First, standards - refers to the universal model or approved content and/or pedagogy that should be followed to meet the underwritten standard for an organization. Think about the National Board for Professional Teaching Standards. They are the guiding principles that NBCTs follow to achieve and maintain excellence in the classroom. Your state has adopted standards that outline the specific information students must know and be able to do across each grade level to be able to perform proficiently on the End of Year assessment tool. Standards are typically seen as overarching when compared to goals, targets or objectives when being used in the classroom.
Second, goals - refers to the specific information you want your students to know and be able to do within the scope of a lesson or unit of study/project. Goals are measurable and use verbs found on the Bloom’s Taxonomy scale. Sometimes they are called learning targets or objectives. They...
The broader context in teaching refers simply to the bigger idea or overarching understanding that you have used within your planning of this lesson. The broader context, by definition is generally so large that it combines many goals over a long period of time for students to begin to internalize it.
But what can the broader context mean in your lesson plan template?
Think about it as your big idea (the umbrella) of everything under it (goals - seen as raindrops in the image below) and together planning from a broader perspective into a more narrow, measurable focus students will result in large puddles of learning (see the graphic below) for the students in your classroom.
For the sake of the NBPTS Maintenance of Certification process, you aren’t expected to prove that students meet the broader context for learning in examples. Instead, the assessor is looking for evidence that you are able to plan...
Component 1 of the National Board for Professional Teaching Standards (NBPTS) Maintenance of Certification process asks what seems like a simple question.
This component instructs you to write about the ways you have acquired and deepened content and pedagogical knowledge in your NBPTS certificate area (rubric bullet #2) during the renewal period.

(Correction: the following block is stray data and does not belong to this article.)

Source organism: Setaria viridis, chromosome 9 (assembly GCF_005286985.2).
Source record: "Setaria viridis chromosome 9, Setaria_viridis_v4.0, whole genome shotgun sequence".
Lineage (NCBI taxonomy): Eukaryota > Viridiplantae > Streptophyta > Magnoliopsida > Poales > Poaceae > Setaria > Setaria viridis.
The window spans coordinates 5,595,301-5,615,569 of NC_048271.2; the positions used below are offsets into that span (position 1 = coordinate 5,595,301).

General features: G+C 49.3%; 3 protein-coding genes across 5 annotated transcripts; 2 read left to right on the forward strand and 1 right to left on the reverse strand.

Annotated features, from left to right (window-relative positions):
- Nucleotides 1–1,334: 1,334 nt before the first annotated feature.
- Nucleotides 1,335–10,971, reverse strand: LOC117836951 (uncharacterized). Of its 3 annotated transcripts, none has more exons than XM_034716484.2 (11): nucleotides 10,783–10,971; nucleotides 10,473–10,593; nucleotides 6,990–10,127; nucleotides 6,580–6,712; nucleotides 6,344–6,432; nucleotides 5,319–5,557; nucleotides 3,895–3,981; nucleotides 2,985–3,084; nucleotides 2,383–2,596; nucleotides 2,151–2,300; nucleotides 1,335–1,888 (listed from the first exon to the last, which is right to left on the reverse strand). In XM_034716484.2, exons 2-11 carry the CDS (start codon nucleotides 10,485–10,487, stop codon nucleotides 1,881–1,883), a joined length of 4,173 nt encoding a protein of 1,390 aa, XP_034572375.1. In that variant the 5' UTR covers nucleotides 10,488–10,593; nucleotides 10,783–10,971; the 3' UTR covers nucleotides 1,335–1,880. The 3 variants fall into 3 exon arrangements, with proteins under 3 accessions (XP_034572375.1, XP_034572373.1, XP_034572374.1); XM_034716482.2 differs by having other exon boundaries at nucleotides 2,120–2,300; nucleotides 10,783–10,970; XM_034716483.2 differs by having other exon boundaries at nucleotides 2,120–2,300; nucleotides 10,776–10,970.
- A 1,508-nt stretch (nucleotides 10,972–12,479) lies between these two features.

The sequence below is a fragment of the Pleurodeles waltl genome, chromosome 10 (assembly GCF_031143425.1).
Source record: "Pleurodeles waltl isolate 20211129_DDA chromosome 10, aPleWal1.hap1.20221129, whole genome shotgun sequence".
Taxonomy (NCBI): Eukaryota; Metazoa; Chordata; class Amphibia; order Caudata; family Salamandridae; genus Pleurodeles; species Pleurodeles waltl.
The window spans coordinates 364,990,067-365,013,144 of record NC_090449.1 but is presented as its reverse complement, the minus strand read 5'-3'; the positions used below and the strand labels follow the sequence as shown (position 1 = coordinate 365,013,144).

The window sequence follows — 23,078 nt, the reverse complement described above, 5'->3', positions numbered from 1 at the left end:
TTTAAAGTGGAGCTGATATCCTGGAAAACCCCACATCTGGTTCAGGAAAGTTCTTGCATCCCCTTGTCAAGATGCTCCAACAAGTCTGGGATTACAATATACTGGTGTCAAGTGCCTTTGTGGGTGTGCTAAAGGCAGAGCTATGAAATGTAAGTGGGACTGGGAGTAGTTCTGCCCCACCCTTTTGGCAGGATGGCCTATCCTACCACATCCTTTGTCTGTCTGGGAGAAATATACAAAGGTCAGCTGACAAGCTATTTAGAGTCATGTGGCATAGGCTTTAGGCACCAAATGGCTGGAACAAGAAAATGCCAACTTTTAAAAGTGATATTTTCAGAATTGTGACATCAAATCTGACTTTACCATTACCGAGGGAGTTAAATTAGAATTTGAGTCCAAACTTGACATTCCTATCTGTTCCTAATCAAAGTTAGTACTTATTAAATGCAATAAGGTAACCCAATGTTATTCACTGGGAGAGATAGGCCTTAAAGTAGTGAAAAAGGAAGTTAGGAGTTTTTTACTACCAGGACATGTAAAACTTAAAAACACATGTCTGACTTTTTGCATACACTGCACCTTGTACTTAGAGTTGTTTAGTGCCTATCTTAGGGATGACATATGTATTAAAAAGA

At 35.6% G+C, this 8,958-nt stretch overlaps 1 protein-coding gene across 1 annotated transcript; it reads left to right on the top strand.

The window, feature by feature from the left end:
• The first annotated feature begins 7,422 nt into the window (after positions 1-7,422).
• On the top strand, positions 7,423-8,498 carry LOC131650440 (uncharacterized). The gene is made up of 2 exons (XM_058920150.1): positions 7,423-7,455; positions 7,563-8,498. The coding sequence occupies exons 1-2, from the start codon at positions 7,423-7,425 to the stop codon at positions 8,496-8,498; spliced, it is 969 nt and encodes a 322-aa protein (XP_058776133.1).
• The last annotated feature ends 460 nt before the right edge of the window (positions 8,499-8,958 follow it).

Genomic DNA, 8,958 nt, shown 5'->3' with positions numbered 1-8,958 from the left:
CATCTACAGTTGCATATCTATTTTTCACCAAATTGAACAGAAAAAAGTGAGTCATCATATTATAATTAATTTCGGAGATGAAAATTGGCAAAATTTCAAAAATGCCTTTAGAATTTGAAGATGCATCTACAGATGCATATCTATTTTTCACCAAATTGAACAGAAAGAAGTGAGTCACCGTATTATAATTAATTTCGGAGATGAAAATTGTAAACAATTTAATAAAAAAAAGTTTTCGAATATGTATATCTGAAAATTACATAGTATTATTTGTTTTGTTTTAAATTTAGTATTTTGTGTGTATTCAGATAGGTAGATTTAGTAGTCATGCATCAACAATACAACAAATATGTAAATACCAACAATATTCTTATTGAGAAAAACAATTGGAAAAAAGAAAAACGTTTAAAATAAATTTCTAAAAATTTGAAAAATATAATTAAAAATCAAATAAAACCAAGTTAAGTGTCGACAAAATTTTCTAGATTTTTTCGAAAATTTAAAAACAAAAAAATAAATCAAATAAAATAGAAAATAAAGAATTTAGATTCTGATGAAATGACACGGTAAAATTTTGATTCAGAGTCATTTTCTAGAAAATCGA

Oftentimes, terms like pedagogy vs. content confuse teachers. However, there is a very clear difference (and link) between the two. Let’s unpack them in this blog.
Question #3 in Component 1 of the Maintenance of Certification Process asks: In the context of your PGE, explain how you have acquired and deepened your certificate area–specific content knowledge and/or your pedagogical knowledge and skills to remain current, including use of research and/or use of other professional activities.
Understanding the difference tween content and pedagogy is vital for providing a complete and accurate...
As an NBPTS certified teacher, you’ve earned a spot among the best of the best educators.
But with your renewal date approaching, you may be feeling some self doubt creeping in. Creating your portfolio is just one more thing on your plate — at a time when being a teacher is already asking for everything you’ve got.
If you’re feeling overwhelmed, you’re not the only one. NBPTS renewal is a long and complicated process — I’ve been through it twice myself! — and recent changes have made it seem even more convoluted. Plus, there’s a lot at stake!
But the stress surrounding this process shouldn’t stand in the way of your continued success as a teacher, and you don't have to go through it alone.
As a former NBPTS assessor, I’ve seen firsthand what makes a great portfolio. And I’ve used my experience to completely reverse engineer the renewal process.
I’ve coached thousands of teachers just like you through their...
Many teachers find the evidence portion of the Maintenance of Certification process to be highly stressful, either because they feel they don't have enough evidence or that the NBPTS is too restrictive in their four page limit.
As a former renewal assessor, I’m here to tell you not to worry about either side and to try to think about how you can build evidence into your written commentary. Creating a written commentary full of examples, stories, or pointed evidence is an easy way to earn those brownie points on the rubric without major anxiety over cramming or collaging (which is not advised) onto the four samples of product (SOP) pages. In addition, you don’t want to present samples of products that may reduce the value of your milestone worthy PGEs.
Checkout my YouTube Channel that has a video on Evidence: CLICK HERE
The MOC guide for the National Board of Professional Teaching Standards states - “Your samples of products should exemplify...